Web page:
Women Have Eyes, Too. Why Can't We Check Out Guys?

3 years ago
I loathe the phrase “Men are visual creatures”.

It’s a phrase used to excuse things from excessive porn watching to infidelity. It makes women wear things they’d never wear and excuses the lack of reciprocity when it comes to things they find visual appealing. It says that women don’t care about looks while men do and shames women who care all at the same time. I believe women are just as visual as men, but our socialization has pushed us to downplay those things while our insecurities bubble up with each photo or video in our newsfeeds and timelines.

There are countless Twitter accounts dedicated to photos of women’s bodies. I know this because I’ve muted some of them. I believe many of them are ignored by women because they’d be labeled insecure otherwise. Other women enjoy them alongside men. Either way the accounts are able to flourish undeterred. However, when an account dedicated to men’s bodies is created, it’s quickly deactivated. Prior to that deactivation, women are ridiculed for even enjoying the visuals. Consider a hashtag like #meninsuits and the overwhelming praise and excitement is almost always peppered with snide remarks from men. They’re allowed to display their insecurity.    


Image: Torba K Hopper via Flickr

Now, I don’t believe admitting that we(women) like eyecandy and prefer that men look a certain way is going to make people stop being insecure, but I do think it could help in allowing us to be fuller human beings. When one says that men are more visual than women, it creates a chasm between them. His pleasure in seeing attractive women is validated while her pleasure in seeing attractive men is shamed. You get posts like this that call for women to cover themselves up so that men won’t be tempted to look. That doesn’t make sense to me because we’re asking visually capable men to not do something humans do, look, then blaming women when they do.

When one says “Men are more visual” it creates the environment for women to be called shallow because they want to be attracted to their partner as well as loved by him.

I’m not sure we think about how our socialization contorts us and forces us to live lives that create hindrances to our relationships, rather than making them thrive. I’d argue that because people accept that men are more visual, it creates insensitivity in men towards women and their valid grievances (excessive porn watching, ogling, etc), while making a women feel wrong for even having them in the first place. It makes it okay for men to be outwardly excited about the Sport Illustrated Swimsuit Edition while women have to hoot and holler at Magic Mike in the confines of a movie theater only to come home and say the experience was "just okay".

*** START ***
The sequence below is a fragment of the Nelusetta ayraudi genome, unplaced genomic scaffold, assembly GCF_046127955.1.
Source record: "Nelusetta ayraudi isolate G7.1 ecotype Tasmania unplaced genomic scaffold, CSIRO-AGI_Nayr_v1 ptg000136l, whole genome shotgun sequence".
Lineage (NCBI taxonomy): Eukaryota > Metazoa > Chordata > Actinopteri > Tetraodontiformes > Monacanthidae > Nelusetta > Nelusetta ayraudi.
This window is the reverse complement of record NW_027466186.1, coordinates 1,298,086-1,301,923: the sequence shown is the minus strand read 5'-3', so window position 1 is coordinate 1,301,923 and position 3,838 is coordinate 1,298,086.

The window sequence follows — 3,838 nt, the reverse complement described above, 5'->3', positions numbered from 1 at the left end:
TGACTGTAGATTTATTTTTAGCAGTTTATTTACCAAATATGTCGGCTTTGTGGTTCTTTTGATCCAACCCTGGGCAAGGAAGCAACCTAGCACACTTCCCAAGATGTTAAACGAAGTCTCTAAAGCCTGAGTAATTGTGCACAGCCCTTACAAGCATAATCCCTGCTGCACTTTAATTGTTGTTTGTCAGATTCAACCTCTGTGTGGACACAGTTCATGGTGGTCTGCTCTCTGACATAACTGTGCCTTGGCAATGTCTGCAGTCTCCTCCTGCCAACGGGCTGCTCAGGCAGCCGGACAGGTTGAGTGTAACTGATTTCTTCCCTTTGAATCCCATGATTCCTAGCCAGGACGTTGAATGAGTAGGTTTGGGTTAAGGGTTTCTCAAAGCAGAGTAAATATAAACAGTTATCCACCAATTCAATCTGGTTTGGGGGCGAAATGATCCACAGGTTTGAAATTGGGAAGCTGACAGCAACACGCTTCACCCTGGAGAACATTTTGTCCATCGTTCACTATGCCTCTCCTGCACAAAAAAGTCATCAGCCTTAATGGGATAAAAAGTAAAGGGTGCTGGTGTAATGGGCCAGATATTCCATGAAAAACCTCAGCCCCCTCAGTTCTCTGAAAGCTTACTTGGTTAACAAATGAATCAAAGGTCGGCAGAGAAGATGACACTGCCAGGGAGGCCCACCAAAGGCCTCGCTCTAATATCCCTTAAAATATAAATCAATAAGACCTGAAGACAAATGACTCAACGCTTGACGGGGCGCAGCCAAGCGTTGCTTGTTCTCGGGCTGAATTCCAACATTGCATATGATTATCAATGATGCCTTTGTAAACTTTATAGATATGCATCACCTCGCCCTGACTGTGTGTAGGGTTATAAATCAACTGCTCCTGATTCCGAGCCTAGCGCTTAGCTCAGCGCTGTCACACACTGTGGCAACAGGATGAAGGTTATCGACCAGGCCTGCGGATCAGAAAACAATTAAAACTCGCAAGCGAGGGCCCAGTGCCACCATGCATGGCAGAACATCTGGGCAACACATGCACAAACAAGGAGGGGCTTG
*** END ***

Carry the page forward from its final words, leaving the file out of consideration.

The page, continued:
As women, we’re conditioned to be the caregivers and caregivers have to be sensitive to others’ feelings. How else can we provide adequate care without that sensitivity to others? It makes sense, but that sensitivity causes us to pretend things don’t excite us when they really do. We downplay our excitement under the guise of being sensitive to others even when we’re not getting that same sensitivity from our partners.

I love looking at Joe Manganiello and countless other men. They’re on my timeline and on my Pinterest board. I appreciate biceps, pecs, hair, lips of men. It doesn’t make me shallow, but even I am tactful when I express that excitement in my husband’s presence and believe he does the same thing when he comments on the attractiveness of women in front of me. But I know everyone’s relationship doesn’t work like that because that’s not how we’re told relationships work.

Women are conditioned to not bruise the male ego while our egos are poked, prodded and chastened not to break. We’re told to put on a brave face or else be saddled with the label hypersensitive. “At least he’s not cheating, abusing, etc” is what women hear. Settle and accept, even to your own detriment. We’re not going to get the best outcomes when one side can be who they are while the other side can’t.

This type of thinking goes beyond this immediate topic of men being visual while women are not. This thinking says boys can’t cry, women can’t be strong, femininity is a weakness, men don’t know how to care for children, the list goes on. They’re all handcuffs. They’re keeping us from being our best selves because we’re shoving ourselves into something that doesn’t fit and insisting others do the same.

Insecurity isn’t going to go away because it’s human. It doesn’t need to go away. What does need to go away is the idea that men are hardwired to react to pleasing visuals while women don’t have the same capability to react to similar visuals. It’s easy to see if we would stop ignoring the obvious and open our eyes.  

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